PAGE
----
Edward of Caernarfon, prince of Wales, duke of Aquitaine, earl of Chester and count of Ponthieu, who succeeded as King Edward II of England a little over a year later, was knighted at Westminster on 22 May 1306. With him were knighted more than 250 other men, in an event described by the contemporary chronicler Piers Langtoft as the greatest event in Britain since King Arthur was crowned at Caerleon. For more info, see here and here.
The list of the men knighted on 22 May 1306 is very helpfully given in Constance Bullock-Davies' fab book Menestrellorum Multitudo: Minstrels at a Royal Feast (Cardiff: University of Wales Press, 1986), pp. 185-7, in the Latin spelling as it appears in the original document. Edward of Caernarfon's name is given as Dominus Edwardus Princeps Walliae, 'Lord Edward, prince of Wales'. In this post, I'm looking at some of the new knights, who also included Piers Gaveston ( 'Petrus de Gavaston'), Roger Mortimer ('Rogerus de Mortuomari') and his uncle Roger Mortimer of Chirk, Hugh Despenser the Younger ('Hugo filius domini Hugonis le Despenser'), and the earls of Surrey and Arundel. I'm going to make this an occasional series and write about more of the men in the future; there are certainly plenty to choose from! In this post, I'm looking at Roderick of Spain, John Comyn, John Maltravers the elder, Robert de Kendale, Nicholas Kyriel, Thomas de Vere, Fulk Fitzwarin and John Somery.
- Roderick or Rotheric of Spain (Rethericus de Ispannia)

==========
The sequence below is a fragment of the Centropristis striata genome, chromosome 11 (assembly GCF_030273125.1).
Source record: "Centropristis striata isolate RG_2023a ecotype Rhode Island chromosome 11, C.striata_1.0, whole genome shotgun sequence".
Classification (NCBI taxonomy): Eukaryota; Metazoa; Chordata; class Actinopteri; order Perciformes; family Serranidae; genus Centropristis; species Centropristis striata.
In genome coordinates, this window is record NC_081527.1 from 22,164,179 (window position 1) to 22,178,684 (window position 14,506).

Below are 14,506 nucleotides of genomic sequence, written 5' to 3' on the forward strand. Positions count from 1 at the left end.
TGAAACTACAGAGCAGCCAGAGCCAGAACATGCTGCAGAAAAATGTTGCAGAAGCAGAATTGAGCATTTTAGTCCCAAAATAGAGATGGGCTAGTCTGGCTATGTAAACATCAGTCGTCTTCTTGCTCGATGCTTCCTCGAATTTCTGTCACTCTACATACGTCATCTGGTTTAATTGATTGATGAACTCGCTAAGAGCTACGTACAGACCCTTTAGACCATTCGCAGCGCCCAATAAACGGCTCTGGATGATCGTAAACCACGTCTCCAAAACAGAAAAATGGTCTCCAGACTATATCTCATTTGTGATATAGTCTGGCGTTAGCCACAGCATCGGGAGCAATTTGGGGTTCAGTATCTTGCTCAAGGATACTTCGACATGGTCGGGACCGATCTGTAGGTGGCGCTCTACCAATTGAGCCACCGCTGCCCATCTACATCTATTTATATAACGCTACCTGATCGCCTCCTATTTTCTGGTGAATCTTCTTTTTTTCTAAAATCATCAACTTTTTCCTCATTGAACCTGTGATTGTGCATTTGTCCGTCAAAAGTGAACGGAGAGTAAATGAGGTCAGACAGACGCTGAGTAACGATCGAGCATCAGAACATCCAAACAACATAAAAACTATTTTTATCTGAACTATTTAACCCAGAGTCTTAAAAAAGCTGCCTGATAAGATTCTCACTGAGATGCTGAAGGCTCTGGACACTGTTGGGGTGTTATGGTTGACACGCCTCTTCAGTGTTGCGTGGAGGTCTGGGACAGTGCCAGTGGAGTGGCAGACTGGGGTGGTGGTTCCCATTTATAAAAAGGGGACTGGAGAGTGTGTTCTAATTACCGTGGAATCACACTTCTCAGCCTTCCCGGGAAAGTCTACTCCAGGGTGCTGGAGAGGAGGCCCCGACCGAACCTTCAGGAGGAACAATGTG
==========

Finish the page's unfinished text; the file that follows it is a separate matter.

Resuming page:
Known as Roderick de Ispan(n)ia, which translates as 'of Spain', and means Castile in this context. In early 1325, Roderick was said to have "dwelt longtime in the king's
company during his minority" (Patent Rolls 1324-7, p. 83), and indeed there are references to him on the Patent Roll as early as April 1299, the month Edward of Caernarfon turned fifteen, as Edward's valletus, valet or yeoman. Roderick was granted a wardship in October 1297, so must have been at least twenty-one then, which would place his date of birth in or before 1276. I don't know anything about his family; there was also a clerk named James de Ispannia active during the reigns of Edward I and Edward II, who was said to be a kinsman of Eleanor of Castile (in some entries in the chancery rolls he's said to have been her nephew), but Roderick himself was never described as such. In January 1307, Roderick went on pilgrimage to Santiago in northern Spain on Edward of Caernarfon's behalf, or at least, received permission from Edward I to do so. (Close Rolls 1301-07, p. 482) Roderick of Spain died sometime before 6 April 1312, when Edward II asked his cousin Fernando IV of Castile to "exhibit his favour" to Roderick's widow Mary and their children, who evidently were returning home, "in consideration of the said Rotheric's service to the king during the minority of the king." (Close Rolls 1307-13, p. 457)
- John Comyn